Travel sites such as Air Canada or booking sites like Expedia and Hotels.com are all guilty of utilizing Glassbox–a finding that is alarming considering the fact that such sites have users input personal and financial information during ticket or booking reservation purchases.
TechCrunch also revealed how such sites failed to mention the technology used for screen recording in their privacy policies. Neither of the apps also ask for user consent in collecting screen sessions. TechCrunch’s investigation stems from the App Analyst’s discovery on Air Canada’s Glassbox use. As no information is disclosed to these application users, who is to say that other apps–both within iOS and Android–are not engaging in similar practices?
What is interesting–and particularly scary–to see is how session replay data is not masked, as sensitive information inputted by the user is susceptible to an interception cyber attack. In the previous year, Air Canada had suffered a data breach of its own mobile application, which exposed 20,000 users’ passport information.
“TechCrunch’s piece was interesting but also misleading. Glassbox and its customers are not interested in ‘spying’ on consumers,” the company said. “Our goals are to improve online customer experiences and to protect consumers from a compliance perspective. Since its inception, Glassbox has helped organizations improve millions of customer experiences by providing tools that record and analyze user activity on web sites and apps. This information helps companies better understand how consumers are using their services, and where and why they are struggling.
We are strong supporters of user privacy and security. Glassbox provides its customers with the tools to mask every element of personal data. We firmly believe that our customers should have clear policies in place so that consumers are aware that their data is being recorded — just as contact centers inform users that their calls are being recorded.”
Researchers at MIT are experimenting with their ABB IRB 120 robot arm to push the limits on what technology can accomplish – this time using their complex machine to play the fun yet challenging Jenga block game.
The ABB IRB 120 utilizes a soft gripping mechanism to grab each block and place it accordingly, with the goal of keeping the tower in place and stable. The machine also includes a camera and force-sensing wrist joint to help calculate and maneuver each block to its correct position.
As Jennifer Chu from the MIT News Office explains, “the robot carefully pushes against a block, a computer takes in visual and tactile feedback from its camera and cuff, and compares these measurements to moves that the robot previously made. It also considers the outcomes of those moves — specifically, whether a block, in a certain configuration and pushed with a certain amount of force, was successfully extracted or not. In real-time, the robot then ‘learns’ whether to keep pushing or move to a new block, in order to keep the tower from falling.”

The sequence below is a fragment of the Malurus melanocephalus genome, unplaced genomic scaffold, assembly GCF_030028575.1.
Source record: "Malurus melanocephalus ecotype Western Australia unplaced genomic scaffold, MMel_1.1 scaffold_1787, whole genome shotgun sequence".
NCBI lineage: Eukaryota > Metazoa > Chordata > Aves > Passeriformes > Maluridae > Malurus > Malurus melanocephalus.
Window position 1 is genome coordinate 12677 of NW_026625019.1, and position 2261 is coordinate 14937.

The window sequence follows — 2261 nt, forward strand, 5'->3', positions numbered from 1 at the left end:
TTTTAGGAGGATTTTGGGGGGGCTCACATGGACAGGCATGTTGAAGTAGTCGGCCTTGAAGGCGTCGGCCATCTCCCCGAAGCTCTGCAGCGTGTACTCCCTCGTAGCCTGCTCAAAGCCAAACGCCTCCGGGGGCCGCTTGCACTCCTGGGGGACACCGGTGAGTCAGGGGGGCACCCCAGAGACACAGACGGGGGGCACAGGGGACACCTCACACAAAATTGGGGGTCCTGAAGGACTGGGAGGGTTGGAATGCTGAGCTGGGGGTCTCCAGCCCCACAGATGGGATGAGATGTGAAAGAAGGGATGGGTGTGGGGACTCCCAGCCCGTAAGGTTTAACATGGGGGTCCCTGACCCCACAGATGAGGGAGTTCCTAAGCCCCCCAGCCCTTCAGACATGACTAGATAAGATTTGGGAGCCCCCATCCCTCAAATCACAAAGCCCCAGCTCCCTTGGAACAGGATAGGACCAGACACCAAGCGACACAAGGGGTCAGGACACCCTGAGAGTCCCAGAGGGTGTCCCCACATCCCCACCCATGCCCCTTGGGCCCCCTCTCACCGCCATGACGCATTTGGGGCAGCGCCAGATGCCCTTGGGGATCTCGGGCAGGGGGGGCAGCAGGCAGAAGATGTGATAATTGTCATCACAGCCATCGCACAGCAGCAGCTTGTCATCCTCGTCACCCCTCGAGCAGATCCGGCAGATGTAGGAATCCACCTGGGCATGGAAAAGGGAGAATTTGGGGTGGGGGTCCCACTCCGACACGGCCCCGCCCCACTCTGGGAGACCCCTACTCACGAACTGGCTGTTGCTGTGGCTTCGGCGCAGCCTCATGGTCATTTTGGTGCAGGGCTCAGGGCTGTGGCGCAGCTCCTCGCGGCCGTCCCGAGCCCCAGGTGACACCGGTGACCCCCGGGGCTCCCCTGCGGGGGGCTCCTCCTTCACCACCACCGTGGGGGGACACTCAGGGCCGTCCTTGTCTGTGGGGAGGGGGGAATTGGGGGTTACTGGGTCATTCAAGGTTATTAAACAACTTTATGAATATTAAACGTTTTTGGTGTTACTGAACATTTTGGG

The robot arm was trained with 300 attempts that were clustered together based on identified measurements and possible outcomes of how the block was to react to the machine’s movement on each piece. This cluster training technique proved more efficient as it mimics the way humans also utilize this learning behavior.
Assistant Professor of MIT’s Department of Mechanical Engineering elaborates how “playing the game of Jenga…requires interactive perception and manipulation, where you have to go and touch the tower to learn how and when to move blocks,” essentially leaving the robot to learn through game piece interaction.
The researchers’ “tactile learning system” is not only useful in a game of Jenga, but can ultimately be used for the purposes of product assembly, as machines must use the right amount of force to carefully place product pieces together.
Wireless connectivity is going through a big change as the time has come for an upgrade. This year’s CES Convention held in Las Vegas showcased routers with the newly implemented Wi-Fi 6 generation; however, devices including our laptops and smartphones have yet to support the new upgrade.
As of now, Wi-Fi 6 can only be used by a few devices, as other gadgets cannot yet reap the benefits of its faster speeds. The new generation of Wi-Fi has promised an improved connectivity to multiple devices that occupy one household, as well as better battery performance and endurance for routers under strenuous conditions.
It’s been a couple years since Wi-Fi 6 was announced, and the upgraded version is set to take off this year. The Wi-Fi Alliance is to certify devices in 2019, making sure the “technology meets industry agreed standards for interoperability and security.”
The CES Convention allowed for HP and Dell to announce their new laptops that will support Wi-Fi 6 in the coming year. Intel also spoke about its redesigned Thunderbolt 3 Wi-Fi 6 DL Boost chips to be used in laptops and PCs in 2019. Assuming all goes according to scheduled plan, the move to Wi-Fi 6 is expected to follow through in 2019 and 2020 when devices have incorporated upgraded chips to support the next generation Wi-Fi; however, the release of such devices could still take a while before you can take advantage of Wi-Fi 6’s benefits.